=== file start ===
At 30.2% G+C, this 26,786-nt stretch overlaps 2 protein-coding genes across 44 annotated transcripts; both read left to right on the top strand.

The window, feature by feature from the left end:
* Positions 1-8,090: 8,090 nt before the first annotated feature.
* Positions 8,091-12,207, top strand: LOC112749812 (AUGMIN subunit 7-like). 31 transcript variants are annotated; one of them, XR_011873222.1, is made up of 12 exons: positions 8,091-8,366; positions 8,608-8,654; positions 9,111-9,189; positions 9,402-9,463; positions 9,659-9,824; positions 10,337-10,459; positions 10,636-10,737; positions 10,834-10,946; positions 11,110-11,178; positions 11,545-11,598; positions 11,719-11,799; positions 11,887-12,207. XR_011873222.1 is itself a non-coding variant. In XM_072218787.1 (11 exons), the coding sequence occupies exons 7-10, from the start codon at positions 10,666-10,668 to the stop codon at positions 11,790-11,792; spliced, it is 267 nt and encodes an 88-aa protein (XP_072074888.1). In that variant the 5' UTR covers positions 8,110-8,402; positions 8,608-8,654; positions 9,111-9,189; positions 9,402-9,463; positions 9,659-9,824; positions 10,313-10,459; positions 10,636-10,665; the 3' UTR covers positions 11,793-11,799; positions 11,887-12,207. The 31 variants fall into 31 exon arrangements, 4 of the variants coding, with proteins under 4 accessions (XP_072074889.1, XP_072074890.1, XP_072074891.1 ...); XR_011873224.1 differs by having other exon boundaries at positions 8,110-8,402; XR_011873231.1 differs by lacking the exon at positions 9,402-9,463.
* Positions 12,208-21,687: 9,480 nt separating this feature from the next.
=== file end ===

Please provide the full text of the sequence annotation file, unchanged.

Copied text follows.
At 30.2% G+C, this 26,786-nt stretch overlaps 2 protein-coding genes across 44 annotated transcripts; both read left to right on the top strand.

The window, feature by feature from the left end:
* Positions 1-8,090: 8,090 nt before the first annotated feature.
* Positions 8,091-12,207, top strand: LOC112749812 (AUGMIN subunit 7-like). 31 transcript variants are annotated; one of them, XR_011873222.1, is made up of 12 exons: positions 8,091-8,366; positions 8,608-8,654; positions 9,111-9,189; positions 9,402-9,463; positions 9,659-9,824; positions 10,337-10,459; positions 10,636-10,737; positions 10,834-10,946; positions 11,110-11,178; positions 11,545-11,598; positions 11,719-11,799; positions 11,887-12,207. XR_011873222.1 is itself a non-coding variant. In XM_072218787.1 (11 exons), the coding sequence occupies exons 7-10, from the start codon at positions 10,666-10,668 to the stop codon at positions 11,790-11,792; spliced, it is 267 nt and encodes an 88-aa protein (XP_072074888.1). In that variant the 5' UTR covers positions 8,110-8,402; positions 8,608-8,654; positions 9,111-9,189; positions 9,402-9,463; positions 9,659-9,824; positions 10,313-10,459; positions 10,636-10,665; the 3' UTR covers positions 11,793-11,799; positions 11,887-12,207. The 31 variants fall into 31 exon arrangements, 4 of the variants coding, with proteins under 4 accessions (XP_072074889.1, XP_072074890.1, XP_072074891.1 ...); XR_011873224.1 differs by having other exon boundaries at positions 8,110-8,402; XR_011873231.1 differs by lacking the exon at positions 9,402-9,463.
* Positions 12,208-21,687: 9,480 nt separating this feature from the next.